One morning in early March of that year, I woke from one of these dreams and looked over at the clock: 6:30 am. My mother was getting ready to leave for the local middle school, where she worked as a teaching aid for a blind girl. The teddy bear she clutched while she slept lay next to me. After being out on my own since I was 17, I was sharing not just a home with my mother, not just a room, but a bed. I had just turned 21.
“Good morning, sweet pea,” she said, eyeing me from the mirror, her blue eyes vibrant. Childhood had not always been easy with my mother, but she was at her best in the mornings. It had always been the most forgiving time in our chaotic household, the best time for forgetting what may have been said, screamed, or thrown the night before. Despite those wearing years, my mother, at 5 foot 8, 125 pounds, and 55 years old, was still toe-headed, still light on her feet like the dancer she had once been. She was, in a word, beautiful. It was one of those indisputable facts I had known from the earliest possible age—like the sky is blue, and the night is dark. As a child, I’d sit on the toilet seat in our cramped bathroom and watch, marveling at her reinvention as she carefully applied eyeliner and blush. Some nights she’d be a crying mess, and I’d tuck her into bed like she was my own child. I guess that’s what I liked about mornings—my mother seemed, for once, powerful, and I felt like I probably ought to have felt more often—like a child in awe of a grown-up.
“Good morning, mom,” I said, letting her kiss me on the cheek as I shuffled past her to the huge, ungainly desktop computer in the corner of her room. Those nights were gone now, our relationship closer and less fraught, but not much had changed at home in the years I’d been gone. Because here was another indisputable fact: my family had long ago unraveled, and not one of us—not me, my brother, my father, or my mother—had gotten their shit together. My mom shuffled between different precarious living situations—apartments with men, tiny studios, and now this bedroom in a family friend’s condo in an affluent suburb just north of San Francisco. And I had, in some unconscious way, modeled my life after hers. With few belongings, I had managed to live in eight apartments during my four and a half years in New York City. My math-whiz brother worked loading junk into trucks for $12 an hour, and my dad had fled the year before to Indonesia to travel and escape the husk of a life that he had left in those days. With his kids, wife, and subsequent girlfriends gone, he had been living alone in a tiny cottage far out in West Marin, perched at the top of a steep hill few people ever drove up.
“You should call Grandma Lilia today,” my mom said, dabbing concealer under her eyes. “You don’t know if you’ll have another chance.”
I nodded sleepily as I sat down at the computer, feeling uneasy about the call. Congestive heart failure had landed my father’s mother in hospice, and it wasn’t clear whether she had days or weeks to live. I had already called her room a few days before, and she had been unable to speak. The nurse had held the phone to her ear, and I could only hear her delicate breathing, the unsettling silence between each exhale. My mother was still close with her, but the last time I’d seen her I was 12.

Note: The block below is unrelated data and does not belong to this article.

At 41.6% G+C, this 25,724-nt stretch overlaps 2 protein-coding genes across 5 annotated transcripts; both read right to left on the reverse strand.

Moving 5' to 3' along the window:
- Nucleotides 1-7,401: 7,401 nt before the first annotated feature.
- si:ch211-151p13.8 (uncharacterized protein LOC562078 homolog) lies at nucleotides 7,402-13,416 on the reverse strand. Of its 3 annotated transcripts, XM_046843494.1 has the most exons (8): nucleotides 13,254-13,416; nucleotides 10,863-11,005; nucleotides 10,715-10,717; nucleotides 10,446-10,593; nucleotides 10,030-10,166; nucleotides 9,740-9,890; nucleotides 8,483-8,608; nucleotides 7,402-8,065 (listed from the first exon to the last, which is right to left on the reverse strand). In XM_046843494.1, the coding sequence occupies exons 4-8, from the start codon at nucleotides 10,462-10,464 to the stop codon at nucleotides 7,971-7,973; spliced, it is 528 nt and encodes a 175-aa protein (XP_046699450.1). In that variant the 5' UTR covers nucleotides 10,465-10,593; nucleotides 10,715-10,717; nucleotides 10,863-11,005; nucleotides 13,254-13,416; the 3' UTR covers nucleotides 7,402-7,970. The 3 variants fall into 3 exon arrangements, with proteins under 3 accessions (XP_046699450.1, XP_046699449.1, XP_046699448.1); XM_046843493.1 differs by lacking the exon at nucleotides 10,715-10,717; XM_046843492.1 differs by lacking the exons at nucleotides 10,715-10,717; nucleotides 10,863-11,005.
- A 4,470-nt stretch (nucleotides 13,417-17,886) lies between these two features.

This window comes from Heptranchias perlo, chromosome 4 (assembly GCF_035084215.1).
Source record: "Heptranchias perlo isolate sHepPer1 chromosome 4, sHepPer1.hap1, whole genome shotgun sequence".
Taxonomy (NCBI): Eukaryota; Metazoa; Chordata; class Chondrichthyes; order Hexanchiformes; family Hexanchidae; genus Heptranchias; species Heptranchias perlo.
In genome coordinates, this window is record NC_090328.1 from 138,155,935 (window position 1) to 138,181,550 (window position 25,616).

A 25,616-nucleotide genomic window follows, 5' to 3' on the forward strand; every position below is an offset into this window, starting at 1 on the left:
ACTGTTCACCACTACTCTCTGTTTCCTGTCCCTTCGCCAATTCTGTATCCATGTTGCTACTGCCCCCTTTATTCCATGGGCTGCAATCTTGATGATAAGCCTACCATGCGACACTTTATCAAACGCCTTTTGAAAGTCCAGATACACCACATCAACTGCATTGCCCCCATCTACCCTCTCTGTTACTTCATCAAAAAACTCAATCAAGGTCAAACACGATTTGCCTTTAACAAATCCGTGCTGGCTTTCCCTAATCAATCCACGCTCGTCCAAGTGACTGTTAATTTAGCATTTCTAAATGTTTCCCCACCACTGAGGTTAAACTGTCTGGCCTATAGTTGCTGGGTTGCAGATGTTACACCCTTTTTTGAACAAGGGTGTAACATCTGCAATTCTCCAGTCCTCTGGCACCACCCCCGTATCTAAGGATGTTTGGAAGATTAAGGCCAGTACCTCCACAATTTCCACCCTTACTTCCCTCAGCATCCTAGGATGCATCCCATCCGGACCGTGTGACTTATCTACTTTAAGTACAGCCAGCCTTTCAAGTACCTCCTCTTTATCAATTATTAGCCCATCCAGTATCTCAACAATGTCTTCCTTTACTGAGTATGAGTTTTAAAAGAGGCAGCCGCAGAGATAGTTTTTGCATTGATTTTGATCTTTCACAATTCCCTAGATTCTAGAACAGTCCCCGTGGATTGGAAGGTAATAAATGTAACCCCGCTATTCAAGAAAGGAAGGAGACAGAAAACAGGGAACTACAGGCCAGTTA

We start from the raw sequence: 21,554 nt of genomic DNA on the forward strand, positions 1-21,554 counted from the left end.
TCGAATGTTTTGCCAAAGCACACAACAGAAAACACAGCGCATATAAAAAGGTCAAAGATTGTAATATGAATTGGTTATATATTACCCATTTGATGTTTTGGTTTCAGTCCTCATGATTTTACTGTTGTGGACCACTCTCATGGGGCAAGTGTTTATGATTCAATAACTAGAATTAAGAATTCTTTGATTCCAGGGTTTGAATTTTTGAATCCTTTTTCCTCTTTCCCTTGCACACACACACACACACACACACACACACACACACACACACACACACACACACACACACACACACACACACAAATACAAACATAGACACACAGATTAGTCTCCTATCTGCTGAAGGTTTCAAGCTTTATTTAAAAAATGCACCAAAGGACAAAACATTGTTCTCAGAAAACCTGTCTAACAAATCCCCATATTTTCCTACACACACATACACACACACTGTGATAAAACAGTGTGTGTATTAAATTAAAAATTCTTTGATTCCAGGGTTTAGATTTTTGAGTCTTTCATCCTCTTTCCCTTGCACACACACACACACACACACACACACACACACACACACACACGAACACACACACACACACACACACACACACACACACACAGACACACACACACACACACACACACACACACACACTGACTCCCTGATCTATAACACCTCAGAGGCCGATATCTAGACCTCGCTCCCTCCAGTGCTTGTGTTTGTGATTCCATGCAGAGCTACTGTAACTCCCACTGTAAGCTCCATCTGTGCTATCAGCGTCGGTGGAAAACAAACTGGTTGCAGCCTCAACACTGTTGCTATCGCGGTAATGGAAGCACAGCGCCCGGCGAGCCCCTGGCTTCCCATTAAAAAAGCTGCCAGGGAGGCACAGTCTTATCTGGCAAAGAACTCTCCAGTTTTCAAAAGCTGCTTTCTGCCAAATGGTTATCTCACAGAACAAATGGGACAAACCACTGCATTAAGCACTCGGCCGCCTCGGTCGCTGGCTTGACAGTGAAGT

I opened up Gmail, looking for the letter I’d been waiting for from my father. The scope of my life had suddenly narrowed to the size of a needlepoint, and I lived for email, wrote absurdly long letters hoping that someone would give me something of that length back. Besides my best friend, my father was the only one who succeeded at this task. My dad and I had always been, in some essential way, alike—more kin than father and daughter. But we had lived so much of our lives apart, and these letters deepened our relationship, closed the distance between us and yet made that distance feel painfully real and complete. And there it was—his response to the letter I had sent.
Dear Simone: Thanks for the news.
He hadn’t spoken to his mother in five years. I read quickly through the email, skipping whole paragraphs, to get to the line that mattered the most, the one I was hoping would be there. And it was.
My father was coming home.
I was a curious kid, always asking big questions that couldn’t be answered. But there was one I never asked aloud, one that caught in my throat even then as a full grown adult, one that I felt instinctively ashamed I didn’t know the answer to: What does home feel like?
I never had the strong sense of being from somewhere, of something. The closest to it I think I had ever gotten as a child was in books, diving into worlds so completely I forgot myself and that drafty, vacant feeling that I woke with in the morning. For once, the world felt small and close around me. I supposed that’s what people meant when they said that word, home.
If I had had the energy, I probably would have left New York kicking and screaming. As it was, I managed silent tears. It was hard to leave the life I had made in those formative years, even one, that in retrospect, was pretty desperate. But it wasn’t home—oh, I willed it to be, I wanted it to be—just a life that was mine and mine alone.